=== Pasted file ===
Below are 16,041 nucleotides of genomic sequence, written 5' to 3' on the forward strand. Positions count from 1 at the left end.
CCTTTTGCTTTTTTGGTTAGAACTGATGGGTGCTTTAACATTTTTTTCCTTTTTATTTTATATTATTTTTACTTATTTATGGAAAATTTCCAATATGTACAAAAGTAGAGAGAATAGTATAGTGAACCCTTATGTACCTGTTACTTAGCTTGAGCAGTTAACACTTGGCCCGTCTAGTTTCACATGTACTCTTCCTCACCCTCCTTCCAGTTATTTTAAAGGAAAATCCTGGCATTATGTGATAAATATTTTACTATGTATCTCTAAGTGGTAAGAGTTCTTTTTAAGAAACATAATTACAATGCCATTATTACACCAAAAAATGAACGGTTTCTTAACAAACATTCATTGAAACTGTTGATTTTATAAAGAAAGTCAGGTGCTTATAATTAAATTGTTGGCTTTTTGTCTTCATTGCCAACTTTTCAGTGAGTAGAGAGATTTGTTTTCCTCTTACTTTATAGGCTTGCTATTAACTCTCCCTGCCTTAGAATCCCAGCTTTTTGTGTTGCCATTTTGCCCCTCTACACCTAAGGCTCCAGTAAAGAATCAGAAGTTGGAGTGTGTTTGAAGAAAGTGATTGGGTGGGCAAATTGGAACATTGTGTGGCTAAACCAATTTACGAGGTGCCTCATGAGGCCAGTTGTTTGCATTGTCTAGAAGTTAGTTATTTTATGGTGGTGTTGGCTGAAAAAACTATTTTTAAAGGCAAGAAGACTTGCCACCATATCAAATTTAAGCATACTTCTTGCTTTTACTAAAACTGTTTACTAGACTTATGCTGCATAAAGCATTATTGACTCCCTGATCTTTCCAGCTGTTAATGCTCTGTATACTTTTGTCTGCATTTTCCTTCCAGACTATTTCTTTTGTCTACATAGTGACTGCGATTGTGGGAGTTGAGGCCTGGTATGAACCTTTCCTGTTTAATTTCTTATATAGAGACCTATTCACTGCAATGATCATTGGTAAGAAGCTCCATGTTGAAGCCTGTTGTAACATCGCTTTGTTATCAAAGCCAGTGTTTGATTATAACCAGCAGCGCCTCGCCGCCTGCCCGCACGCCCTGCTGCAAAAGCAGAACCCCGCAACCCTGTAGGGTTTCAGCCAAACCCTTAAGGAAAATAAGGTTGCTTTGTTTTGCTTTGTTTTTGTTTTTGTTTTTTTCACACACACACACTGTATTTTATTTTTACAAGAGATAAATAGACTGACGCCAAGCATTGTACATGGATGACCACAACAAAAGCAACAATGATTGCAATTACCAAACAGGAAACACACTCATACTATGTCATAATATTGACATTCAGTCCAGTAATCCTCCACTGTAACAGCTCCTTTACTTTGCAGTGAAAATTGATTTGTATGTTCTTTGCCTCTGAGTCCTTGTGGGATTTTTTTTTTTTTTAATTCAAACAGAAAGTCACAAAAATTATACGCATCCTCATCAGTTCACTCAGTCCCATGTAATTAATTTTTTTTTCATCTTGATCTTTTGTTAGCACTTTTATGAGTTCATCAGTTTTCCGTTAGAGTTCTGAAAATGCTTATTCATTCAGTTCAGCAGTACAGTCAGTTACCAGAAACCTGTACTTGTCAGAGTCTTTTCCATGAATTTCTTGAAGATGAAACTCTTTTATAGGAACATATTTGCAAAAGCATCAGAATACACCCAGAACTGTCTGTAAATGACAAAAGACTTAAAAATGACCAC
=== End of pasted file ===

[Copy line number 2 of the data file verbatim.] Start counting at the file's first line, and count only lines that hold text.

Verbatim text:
CCTTTTGCTTTTTTGGTTAGAACTGATGGGTGCTTTAACATTTTTTTCCTTTTTATTTTATATTATTTTTACTTATTTATGGAAAATTTCCAATATGTACAAAAGTAGAGAGAATAGTATAGTGAACCCTTATGTACCTGTTACTTAGCTTGAGCAGTTAACACTTGGCCCGTCTAGTTTCACATGTACTCTTCCTCACCCTCCTTCCAGTTATTTTAAAGGAAAATCCTGGCATTATGTGATAAATATTTTACTATGTATCTCTAAGTGGTAAGAGTTCTTTTTAAGAAACATAATTACAATGCCATTATTACACCAAAAAATGAACGGTTTCTTAACAAACATTCATTGAAACTGTTGATTTTATAAAGAAAGTCAGGTGCTTATAATTAAATTGTTGGCTTTTTGTCTTCATTGCCAACTTTTCAGTGAGTAGAGAGATTTGTTTTCCTCTTACTTTATAGGCTTGCTATTAACTCTCCCTGCCTTAGAATCCCAGCTTTTTGTGTTGCCATTTTGCCCCTCTACACCTAAGGCTCCAGTAAAGAATCAGAAGTTGGAGTGTGTTTGAAGAAAGTGATTGGGTGGGCAAATTGGAACATTGTGTGGCTAAACCAATTTACGAGGTGCCTCATGAGGCCAGTTGTTTGCATTGTCTAGAAGTTAGTTATTTTATGGTGGTGTTGGCTGAAAAAACTATTTTTAAAGGCAAGAAGACTTGCCACCATATCAAATTTAAGCATACTTCTTGCTTTTACTAAAACTGTTTACTAGACTTATGCTGCATAAAGCATTATTGACTCCCTGATCTTTCCAGCTGTTAATGCTCTGTATACTTTTGTCTGCATTTTCCTTCCAGACTATTTCTTTTGTCTACATAGTGACTGCGATTGTGGGAGTTGAGGCCTGGTATGAACCTTTCCTGTTTAATTTCTTATATAGAGACCTATTCACTGCAATGATCATTGGTAAGAAGCTCCATGTTGAAGCCTGTTGTAACATCGCTTTGTTATCAAAGCCAGTGTTTGATTATAACCAGCAGCGCCTCGCCGCCTGCCCGCACGCCCTGCTGCAAAAGCAGAACCCCGCAACCCTGTAGGGTTTCAGCCAAACCCTTAAGGAAAATAAGGTTGCTTTGTTTTGCTTTGTTTTTGTTTTTGTTTTTTTCACACACACACACTGTATTTTATTTTTACAAGAGATAAATAGACTGACGCCAAGCATTGTACATGGATGACCACAACAAAAGCAACAATGATTGCAATTACCAAACAGGAAACACACTCATACTATGTCATAATATTGACATTCAGTCCAGTAATCCTCCACTGTAACAGCTCCTTTACTTTGCAGTGAAAATTGATTTGTATGTTCTTTGCCTCTGAGTCCTTGTGGGATTTTTTTTTTTTTTAATTCAAACAGAAAGTCACAAAAATTATACGCATCCTCATCAGTTCACTCAGTCCCATGTAATTAATTTTTTTTTCATCTTGATCTTTTGTTAGCACTTTTATGAGTTCATCAGTTTTCCGTTAGAGTTCTGAAAATGCTTATTCATTCAGTTCAGCAGTACAGTCAGTTACCAGAAACCTGTACTTGTCAGAGTCTTTTCCATGAATTTCTTGAAGATGAAACTCTTTTATAGGAACATATTTGCAAAAGCATCAGAATACACCCAGAACTGTCTGTAAATGACAAAAGACTTAAAAATGACCAC